For three decades, history professor Martha Sandweiss had wondered about a little-noticed detail in the life of Clarence King, a well-known figure in the history of the American West. King, a 19th-century geologist and author, was a leading surveyor who mapped the West after the Civil War.
Back in graduate school, Sandweiss had read a 500-page biography of King that devoted just five pages to a secret, 13-year relationship that King, who was white, had with a black woman.
"Thirteen years, five pages? It just didn't seem right to me," said Sandweiss, a historian of the American West who joined the Princeton faculty last year.
A few years ago, Sandweiss decided it was time to investigate. Poring through census documents that were available online, she was able to discover in a matter of minutes that King, who was blond and blue eyed, had been leading a double life as a white man passing as a black man.
"Once I uncovered that, I knew I had to try to unravel the story," she said.
The result is "Passing Strange: A Gilded Age Tale of Love and Deception Across the Color Line," published earlier this year by The Penguin Press.
The book uncovers a secret double life -- King, a well-regarded explorer from a prominent Newport, R.I., family, also lived as James Todd, who professed to be a Pullman porter and steelworker. At gentleman's clubs and elite residential hotels in New York City, he was the witty white scientist and author who was called "the best and brightest of his generation" by Secretary of State John Hay. At 48 N. Prince St. in Flushing, Queens, he was the black common-law husband of Ada Copeland, who had been born into slavery in Georgia during the Civil War, and the father of their five children.
Why did King live this way? The only logical explanation, according to Sandweiss, is that he was in love.
"He could have had a mistress, and he didn't," Sandweiss said. "He gave this woman and these children his name -- OK, it wasn't his real name -- but he provided for them. He hired piano teachers and tutors for the children, he found them homes, and it came at a tremendous personal cost." King was deeply in debt for years, and at one point he suffered a nervous breakdown.
Sandweiss pieced together King's secret life with extensive research, following the few clues that were available. After unearthing the census documents -- in which Ada falsely reported that her husband, whom she knew as James Todd, had been born in the West Indies -- Sandweiss studied birth and medical records, old streetcar routes, maps of Brooklyn and letters King sent to his wife.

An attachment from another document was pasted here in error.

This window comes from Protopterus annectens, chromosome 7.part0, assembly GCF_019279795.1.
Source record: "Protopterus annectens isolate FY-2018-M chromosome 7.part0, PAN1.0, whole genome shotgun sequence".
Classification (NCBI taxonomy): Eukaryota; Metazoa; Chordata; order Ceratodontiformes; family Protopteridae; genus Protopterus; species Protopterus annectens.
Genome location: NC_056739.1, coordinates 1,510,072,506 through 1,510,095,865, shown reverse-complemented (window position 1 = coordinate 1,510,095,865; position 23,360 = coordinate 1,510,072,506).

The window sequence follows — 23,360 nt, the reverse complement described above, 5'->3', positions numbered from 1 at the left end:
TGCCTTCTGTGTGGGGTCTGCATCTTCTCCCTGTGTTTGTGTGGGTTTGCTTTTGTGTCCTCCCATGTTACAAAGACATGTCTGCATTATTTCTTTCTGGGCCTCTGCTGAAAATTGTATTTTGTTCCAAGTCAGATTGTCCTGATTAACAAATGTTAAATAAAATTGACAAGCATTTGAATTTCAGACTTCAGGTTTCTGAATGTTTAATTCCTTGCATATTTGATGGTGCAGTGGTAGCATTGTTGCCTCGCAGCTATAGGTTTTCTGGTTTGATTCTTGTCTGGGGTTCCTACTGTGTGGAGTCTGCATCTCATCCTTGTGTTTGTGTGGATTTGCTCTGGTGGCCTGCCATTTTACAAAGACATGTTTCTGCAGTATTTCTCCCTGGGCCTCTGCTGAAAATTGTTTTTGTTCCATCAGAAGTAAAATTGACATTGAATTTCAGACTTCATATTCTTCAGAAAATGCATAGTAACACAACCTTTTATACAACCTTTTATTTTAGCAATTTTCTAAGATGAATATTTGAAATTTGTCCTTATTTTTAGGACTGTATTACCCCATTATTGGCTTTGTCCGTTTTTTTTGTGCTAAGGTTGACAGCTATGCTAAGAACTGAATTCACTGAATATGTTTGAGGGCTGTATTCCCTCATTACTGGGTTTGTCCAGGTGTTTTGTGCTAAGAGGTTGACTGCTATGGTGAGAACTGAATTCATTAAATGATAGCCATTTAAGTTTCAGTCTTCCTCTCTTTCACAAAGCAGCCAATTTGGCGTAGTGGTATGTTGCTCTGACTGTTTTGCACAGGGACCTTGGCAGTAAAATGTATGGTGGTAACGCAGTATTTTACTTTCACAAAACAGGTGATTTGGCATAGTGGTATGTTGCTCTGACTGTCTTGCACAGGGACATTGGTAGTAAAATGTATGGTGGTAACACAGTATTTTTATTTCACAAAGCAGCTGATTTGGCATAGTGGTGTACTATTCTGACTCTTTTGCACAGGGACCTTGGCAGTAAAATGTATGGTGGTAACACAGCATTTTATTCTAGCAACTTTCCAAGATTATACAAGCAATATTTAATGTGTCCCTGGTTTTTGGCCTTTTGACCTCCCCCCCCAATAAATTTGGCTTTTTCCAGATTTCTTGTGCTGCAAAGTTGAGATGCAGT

Valuing primary sources
In the classroom, Sandweiss is teaching students how to conduct the same kind of original research with primary-source documents. In "Writing From the Document: Reconstructing the American Past," a seminar for juniors who are history majors, she immerses students in photographs, documents and old maps from Firestone Library's archives. The class meets in the library's special collections section, where students use the map, graphic arts, manuscript and rare books collections.
"The class has exposed me to an approach to history that I don't think I could've learned in any other class," said Snow Li. "Professor Sandweiss challenges us to think critically about our sources, especially primary sources, and has taught us never to assume that what we read and what we see is the truth. She also has taught us how to analyze sources other than writing, such as photos, engravings, maps and manuscript letters, things I would never have thought to include in my research otherwise."
Elizabeth Parsons signed up for the class because she was eager to learn more about primary-source research. She has gotten "the opportunity to see the wealth of resources that Princeton has," she said. "Without a class like this, I could have easily gone through four years at Princeton never knowing about the truly priceless resources that Princeton has collected and acquired over the years. The class has enabled me to understand the ways in which history is so much more than what is covered in textbooks."
Sandweiss joined the Princeton faculty from Amherst College, where she had taught since 1989. Previously, she was director of the Mead Art Museum at Amherst and the curator of photographs at the Amon Carter Museum in Fort Worth, Texas. A graduate of Harvard University, she received her Ph.D. from Yale University.